For our garden plan, we have planned on using an overall irrigation strategy called sub-irrigated planters. I’ve briefly mentioned what these are in the first post, but I’d like to further explain what these planters are and why we’ve chosen to use them.
Here is a diagram from www.insideurbangreen.com that shows each component of the system and how it functions:
The planters don’t have to be two buckets, it can be one closed container. Here’s an overhead view of a bin style planter, very similar to the ones we will be using. This one uses almost entirely recycled parts, as we hope to do:
For this version, all you do is cut the bottoms off of water bottles and stack them to make the fill tube, poke holes in the milk jugs, and the part that was not shown here, cut larger slots on the bottom of the milk jugs to allow for water to pass between them. They’re incredibly easy to construct, and I can tell you first hand from my personal experience with them so far, they’re incredibly easy to work with. We set up two planters on May 29th, and have only had to water them once or twice so far. Any time I have checked the soil moisture, it’s always wet, but never too wet. Most importantly, the plants look really healthy so far.
There are a number of reasons we have chosen this method in particular.
The first reason is because none of us are engineers or roofers, and we are worried about the condition of the roof membrane, not wanting to damage it (more than it already is). We would also like to be able to have the freedom to play with the layout and architecture of the garden pretty easily and frequently. Because the planters are in individual plastic bins, and because the bins have curved edges, and are relatively light, both of these needs will be met, making the garden’s layout very flexible and modular, and having a very light and minimal impact on the roof membrane.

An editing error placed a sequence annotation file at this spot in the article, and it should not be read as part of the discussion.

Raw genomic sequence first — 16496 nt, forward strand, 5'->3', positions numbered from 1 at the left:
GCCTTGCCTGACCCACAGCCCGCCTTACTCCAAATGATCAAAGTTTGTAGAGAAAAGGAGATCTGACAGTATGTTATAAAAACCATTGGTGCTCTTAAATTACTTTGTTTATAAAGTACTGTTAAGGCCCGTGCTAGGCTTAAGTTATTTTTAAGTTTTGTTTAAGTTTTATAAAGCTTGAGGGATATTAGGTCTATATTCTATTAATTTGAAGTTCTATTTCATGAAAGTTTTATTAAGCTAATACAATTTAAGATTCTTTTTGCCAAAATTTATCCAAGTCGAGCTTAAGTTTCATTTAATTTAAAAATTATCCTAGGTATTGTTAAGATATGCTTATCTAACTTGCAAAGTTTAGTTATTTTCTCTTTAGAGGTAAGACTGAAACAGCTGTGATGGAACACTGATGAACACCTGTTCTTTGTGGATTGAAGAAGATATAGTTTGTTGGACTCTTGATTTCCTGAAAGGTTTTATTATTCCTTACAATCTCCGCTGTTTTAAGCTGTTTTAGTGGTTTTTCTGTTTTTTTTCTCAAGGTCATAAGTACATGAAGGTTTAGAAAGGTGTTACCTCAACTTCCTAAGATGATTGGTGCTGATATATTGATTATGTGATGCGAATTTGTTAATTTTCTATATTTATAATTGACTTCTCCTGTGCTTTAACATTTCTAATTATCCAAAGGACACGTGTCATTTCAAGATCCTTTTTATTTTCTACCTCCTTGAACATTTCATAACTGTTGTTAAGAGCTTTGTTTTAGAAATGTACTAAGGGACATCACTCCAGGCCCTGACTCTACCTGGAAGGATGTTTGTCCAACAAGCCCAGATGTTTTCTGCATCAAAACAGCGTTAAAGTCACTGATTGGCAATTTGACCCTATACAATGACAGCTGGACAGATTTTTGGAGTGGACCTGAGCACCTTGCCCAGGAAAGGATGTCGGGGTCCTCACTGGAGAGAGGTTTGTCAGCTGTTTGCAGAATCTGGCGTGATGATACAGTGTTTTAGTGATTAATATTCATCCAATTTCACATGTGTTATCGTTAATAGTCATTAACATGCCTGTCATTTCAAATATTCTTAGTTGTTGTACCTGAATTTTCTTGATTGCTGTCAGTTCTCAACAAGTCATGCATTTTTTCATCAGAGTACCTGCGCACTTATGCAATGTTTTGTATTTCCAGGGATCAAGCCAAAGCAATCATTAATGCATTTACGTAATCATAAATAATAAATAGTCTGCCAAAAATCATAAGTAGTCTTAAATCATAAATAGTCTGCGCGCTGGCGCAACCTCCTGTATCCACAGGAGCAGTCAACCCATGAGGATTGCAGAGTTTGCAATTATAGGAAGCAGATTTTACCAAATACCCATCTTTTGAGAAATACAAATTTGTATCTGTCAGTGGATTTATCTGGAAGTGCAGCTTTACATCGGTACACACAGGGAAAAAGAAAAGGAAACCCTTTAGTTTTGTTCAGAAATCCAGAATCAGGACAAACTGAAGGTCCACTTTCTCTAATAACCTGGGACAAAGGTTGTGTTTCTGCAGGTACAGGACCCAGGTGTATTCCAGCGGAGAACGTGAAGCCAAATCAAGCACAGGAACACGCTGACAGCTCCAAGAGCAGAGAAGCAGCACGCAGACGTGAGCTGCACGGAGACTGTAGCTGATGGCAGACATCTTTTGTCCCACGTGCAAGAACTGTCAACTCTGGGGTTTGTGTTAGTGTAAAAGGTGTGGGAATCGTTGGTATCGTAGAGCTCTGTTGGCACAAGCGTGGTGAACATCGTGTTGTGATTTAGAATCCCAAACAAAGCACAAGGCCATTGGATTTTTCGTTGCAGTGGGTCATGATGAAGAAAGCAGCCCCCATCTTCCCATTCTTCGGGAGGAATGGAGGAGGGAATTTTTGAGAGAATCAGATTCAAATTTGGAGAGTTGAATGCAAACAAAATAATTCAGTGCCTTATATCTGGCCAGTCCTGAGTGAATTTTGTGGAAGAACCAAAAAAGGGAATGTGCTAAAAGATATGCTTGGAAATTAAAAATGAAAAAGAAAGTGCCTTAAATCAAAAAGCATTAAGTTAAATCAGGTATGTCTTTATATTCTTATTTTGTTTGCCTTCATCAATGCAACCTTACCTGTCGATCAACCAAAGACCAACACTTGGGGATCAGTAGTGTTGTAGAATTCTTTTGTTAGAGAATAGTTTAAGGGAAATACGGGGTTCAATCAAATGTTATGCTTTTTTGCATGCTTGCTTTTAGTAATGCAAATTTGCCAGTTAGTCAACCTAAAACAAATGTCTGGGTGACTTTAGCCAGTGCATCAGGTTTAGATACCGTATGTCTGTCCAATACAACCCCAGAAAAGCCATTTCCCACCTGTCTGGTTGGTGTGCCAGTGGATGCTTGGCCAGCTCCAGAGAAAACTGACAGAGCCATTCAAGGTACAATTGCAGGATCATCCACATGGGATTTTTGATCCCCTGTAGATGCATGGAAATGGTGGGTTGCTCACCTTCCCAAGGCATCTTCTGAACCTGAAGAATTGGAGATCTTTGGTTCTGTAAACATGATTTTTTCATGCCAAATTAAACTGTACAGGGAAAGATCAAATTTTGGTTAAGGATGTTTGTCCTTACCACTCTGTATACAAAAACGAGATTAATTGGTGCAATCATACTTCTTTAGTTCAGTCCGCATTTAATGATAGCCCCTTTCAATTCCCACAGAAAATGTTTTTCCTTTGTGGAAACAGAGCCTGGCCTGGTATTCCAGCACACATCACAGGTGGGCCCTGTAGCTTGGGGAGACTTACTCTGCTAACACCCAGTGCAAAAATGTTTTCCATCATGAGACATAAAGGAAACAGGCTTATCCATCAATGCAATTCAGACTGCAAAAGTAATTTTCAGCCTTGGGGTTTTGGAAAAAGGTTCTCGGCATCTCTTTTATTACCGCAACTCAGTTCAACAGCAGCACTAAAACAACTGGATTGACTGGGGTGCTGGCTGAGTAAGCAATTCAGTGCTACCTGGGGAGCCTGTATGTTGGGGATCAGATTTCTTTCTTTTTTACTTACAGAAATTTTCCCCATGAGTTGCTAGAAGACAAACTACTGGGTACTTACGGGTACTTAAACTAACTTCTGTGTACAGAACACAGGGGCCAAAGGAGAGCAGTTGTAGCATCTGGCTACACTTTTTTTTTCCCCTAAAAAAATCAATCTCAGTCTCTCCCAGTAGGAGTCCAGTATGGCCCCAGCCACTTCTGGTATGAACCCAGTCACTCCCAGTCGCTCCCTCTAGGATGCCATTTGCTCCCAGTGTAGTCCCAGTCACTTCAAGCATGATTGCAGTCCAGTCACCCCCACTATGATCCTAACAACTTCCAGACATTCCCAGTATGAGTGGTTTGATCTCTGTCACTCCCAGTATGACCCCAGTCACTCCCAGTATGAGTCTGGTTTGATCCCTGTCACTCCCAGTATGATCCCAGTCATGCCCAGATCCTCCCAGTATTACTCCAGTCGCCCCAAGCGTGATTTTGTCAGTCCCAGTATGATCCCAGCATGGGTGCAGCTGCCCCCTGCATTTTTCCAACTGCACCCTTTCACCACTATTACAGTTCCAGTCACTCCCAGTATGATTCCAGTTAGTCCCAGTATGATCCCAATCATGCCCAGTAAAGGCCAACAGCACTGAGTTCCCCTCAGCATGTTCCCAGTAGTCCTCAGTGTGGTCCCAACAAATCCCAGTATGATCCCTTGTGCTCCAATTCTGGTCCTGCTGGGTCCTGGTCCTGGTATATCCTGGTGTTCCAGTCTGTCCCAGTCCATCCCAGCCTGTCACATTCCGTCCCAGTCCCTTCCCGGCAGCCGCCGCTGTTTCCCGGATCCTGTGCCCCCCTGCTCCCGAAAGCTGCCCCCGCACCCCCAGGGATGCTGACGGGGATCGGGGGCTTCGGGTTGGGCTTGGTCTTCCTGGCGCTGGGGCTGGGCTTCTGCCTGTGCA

Another big reason we’ve chose this method is because we don’t have the money to spend on a complicated and expensive green roof system, and in the same vein, we would like all of our methods to be as accessible to the as many people as possible, both in terms of cost and availability of materials. This means we would like to use as many cheap and easy to find components as we can, and where possible, as many recycled and re-purposed components as possible. This system meets these needs because they can be built with a variety of cheap, recycled, and easily found components such as plastic bins, buckets, plastic bottles, milk jugs, old plant flats, and many other things if you use your imagination.
The final reason we’ve decided to go with sub-irrigation is because we would like to make our garden as self-sustaining as possible, requiring the least amount of labor and outside inputs as possible. Sub-irrigation is able to meet this need because we will be able to integrate a rain barrel system that uses rain water catchment, and connect it to the bins, which will then all be connected to each other in a fully integrated system. This system will be made possible with a solar powered water pump that will pump the water from our backyard to the roof, and will also include a timer, making it a “set it and forget it” way of ensuring our garden’s health.
So you don’t have to spend a ton of money or devote many hours a week caring for an urban garden. If you know the right system (which you do now!), you can have fresh vegetables on your roof or balcony for very little money and effort!!